Even outside the Catholic Church, you can see that spirit in films like Capra’s Meet John Doe and Mr. Smith Goes to Washington.  That was a common view in the 1930s as formerly middle class and working class families were working together to get out of poverty.   Those who did not share that view, but took an Ayn Randian view (like Mr. D.B. Norton, the newspaper mogul in Meet John Doe, or Sen. Joseph Paine in Mr. Smith Goes to Washington) were cast as the villains they truly are.  And yet, the party in control of all three branches of government at the present time seems all to ready to be just like the crooked Sen. Paine, interested only in making money for himself and his friends, and not caring about the “little guy.”  It’s like they saw the same movie I did, but wanted the bad guys to win, and currently those bad guys think (and appear to be) they are winning.  They may use populist words, but they don’t care about the “little guy,” not one bit.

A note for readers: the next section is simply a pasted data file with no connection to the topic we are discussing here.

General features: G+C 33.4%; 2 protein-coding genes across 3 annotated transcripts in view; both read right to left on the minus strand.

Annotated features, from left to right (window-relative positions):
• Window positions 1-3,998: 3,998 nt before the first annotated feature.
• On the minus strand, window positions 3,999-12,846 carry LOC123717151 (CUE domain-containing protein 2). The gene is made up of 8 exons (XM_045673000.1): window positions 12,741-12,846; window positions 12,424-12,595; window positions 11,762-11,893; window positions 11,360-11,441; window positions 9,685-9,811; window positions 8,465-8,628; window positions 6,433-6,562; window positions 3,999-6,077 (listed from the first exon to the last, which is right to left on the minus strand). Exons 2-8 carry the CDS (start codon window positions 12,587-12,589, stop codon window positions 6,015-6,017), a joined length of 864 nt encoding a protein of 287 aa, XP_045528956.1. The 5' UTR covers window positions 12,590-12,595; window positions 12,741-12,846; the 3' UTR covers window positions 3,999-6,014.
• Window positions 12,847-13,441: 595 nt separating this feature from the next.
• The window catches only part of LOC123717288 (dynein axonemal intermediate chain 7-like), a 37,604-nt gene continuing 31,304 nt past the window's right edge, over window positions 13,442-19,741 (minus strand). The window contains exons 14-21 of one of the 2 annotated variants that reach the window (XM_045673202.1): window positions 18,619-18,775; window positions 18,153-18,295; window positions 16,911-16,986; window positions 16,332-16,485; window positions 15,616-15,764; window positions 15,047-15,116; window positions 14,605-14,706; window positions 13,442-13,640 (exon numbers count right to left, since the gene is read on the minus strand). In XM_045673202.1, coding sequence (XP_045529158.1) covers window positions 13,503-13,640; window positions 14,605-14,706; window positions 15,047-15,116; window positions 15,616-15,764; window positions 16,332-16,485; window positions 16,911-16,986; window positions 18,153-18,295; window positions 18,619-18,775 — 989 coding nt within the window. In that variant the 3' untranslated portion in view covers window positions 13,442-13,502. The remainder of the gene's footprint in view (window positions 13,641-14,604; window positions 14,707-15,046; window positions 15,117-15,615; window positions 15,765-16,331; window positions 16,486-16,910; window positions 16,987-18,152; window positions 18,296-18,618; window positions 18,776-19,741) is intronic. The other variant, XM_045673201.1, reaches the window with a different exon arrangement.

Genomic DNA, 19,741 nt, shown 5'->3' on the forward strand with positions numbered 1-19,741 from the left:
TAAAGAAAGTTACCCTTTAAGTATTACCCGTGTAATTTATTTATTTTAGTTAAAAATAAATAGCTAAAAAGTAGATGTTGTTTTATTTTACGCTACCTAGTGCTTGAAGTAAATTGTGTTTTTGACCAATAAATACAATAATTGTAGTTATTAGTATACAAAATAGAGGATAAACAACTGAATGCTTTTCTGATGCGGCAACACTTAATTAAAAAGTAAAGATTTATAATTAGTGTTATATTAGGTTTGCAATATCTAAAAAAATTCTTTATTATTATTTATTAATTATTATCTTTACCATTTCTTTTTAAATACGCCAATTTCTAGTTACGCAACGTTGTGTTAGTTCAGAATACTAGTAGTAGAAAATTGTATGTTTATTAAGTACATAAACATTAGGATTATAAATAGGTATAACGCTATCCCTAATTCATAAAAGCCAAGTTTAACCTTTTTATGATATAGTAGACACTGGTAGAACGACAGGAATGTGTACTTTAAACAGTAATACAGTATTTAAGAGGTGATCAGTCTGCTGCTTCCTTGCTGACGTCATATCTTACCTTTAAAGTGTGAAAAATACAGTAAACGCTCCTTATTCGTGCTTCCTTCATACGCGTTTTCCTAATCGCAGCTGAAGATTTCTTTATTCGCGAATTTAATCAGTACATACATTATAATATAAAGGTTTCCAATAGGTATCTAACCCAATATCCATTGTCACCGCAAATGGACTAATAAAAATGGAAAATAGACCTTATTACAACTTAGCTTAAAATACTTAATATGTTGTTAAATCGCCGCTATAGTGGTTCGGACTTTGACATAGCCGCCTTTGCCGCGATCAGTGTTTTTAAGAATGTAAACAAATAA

And I can’t help thinking that some of the problem is with capitalism itself — when humans are seen as things, to be used by the powerful to help the powerful acquire more things, something is wrong.  Until we can see our fellow as friend and deserving, and not stand by those who would use them and us for some personal gain, until we can reject the false doctrines that lead us to devalue people and overvalue things, until we can see the brother in the other, none of which capitalism espouses or promotes, I’m not sure we can turn things around.